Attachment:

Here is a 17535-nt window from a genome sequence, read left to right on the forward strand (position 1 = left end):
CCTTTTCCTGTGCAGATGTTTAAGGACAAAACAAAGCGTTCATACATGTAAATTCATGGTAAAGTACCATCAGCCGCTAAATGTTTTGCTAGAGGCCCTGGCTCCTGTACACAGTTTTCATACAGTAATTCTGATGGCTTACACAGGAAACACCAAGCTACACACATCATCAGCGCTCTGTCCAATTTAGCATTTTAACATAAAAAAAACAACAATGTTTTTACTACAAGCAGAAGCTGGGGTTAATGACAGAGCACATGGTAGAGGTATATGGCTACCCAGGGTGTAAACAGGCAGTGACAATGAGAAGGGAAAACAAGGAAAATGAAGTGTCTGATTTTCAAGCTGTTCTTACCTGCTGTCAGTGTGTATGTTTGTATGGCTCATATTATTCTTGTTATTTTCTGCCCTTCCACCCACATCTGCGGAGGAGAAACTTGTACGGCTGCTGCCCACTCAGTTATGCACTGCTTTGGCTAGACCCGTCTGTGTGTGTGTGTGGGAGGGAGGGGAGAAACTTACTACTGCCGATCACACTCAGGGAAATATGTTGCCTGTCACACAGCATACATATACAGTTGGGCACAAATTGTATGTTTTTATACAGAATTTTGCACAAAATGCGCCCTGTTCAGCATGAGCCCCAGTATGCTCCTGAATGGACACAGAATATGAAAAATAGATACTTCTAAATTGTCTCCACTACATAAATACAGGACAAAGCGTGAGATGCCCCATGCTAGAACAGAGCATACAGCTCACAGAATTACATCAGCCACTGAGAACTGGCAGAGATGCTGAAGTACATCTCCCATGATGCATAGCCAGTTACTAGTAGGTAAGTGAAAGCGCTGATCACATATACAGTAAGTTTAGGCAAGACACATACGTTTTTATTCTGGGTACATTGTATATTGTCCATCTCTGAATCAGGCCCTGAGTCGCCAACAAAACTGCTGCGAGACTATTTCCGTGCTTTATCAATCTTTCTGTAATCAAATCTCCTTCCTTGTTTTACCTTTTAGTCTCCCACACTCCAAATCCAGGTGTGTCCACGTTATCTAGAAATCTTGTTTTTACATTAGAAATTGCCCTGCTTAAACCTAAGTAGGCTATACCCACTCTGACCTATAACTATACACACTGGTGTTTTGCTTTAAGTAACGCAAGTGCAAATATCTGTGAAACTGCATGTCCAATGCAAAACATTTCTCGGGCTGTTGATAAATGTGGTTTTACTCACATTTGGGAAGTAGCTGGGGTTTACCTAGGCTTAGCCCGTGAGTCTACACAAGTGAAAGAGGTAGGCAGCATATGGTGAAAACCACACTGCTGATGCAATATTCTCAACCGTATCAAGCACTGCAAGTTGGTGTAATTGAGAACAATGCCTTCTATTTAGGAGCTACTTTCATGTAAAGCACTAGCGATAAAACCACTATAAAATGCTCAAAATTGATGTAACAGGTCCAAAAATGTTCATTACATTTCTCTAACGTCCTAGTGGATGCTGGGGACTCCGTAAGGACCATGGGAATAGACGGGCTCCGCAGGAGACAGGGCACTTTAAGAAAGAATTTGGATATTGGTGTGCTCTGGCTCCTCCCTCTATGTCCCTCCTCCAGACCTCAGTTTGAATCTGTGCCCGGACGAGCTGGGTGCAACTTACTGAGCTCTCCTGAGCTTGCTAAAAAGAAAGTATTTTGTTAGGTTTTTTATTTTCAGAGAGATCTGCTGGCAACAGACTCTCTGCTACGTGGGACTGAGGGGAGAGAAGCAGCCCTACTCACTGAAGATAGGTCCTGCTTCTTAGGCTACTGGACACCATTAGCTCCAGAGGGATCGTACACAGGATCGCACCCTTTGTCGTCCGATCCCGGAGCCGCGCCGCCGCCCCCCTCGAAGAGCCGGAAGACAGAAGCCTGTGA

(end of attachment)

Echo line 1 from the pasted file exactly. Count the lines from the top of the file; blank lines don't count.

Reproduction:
Here is a 17535-nt window from a genome sequence, read left to right on the forward strand (position 1 = left end):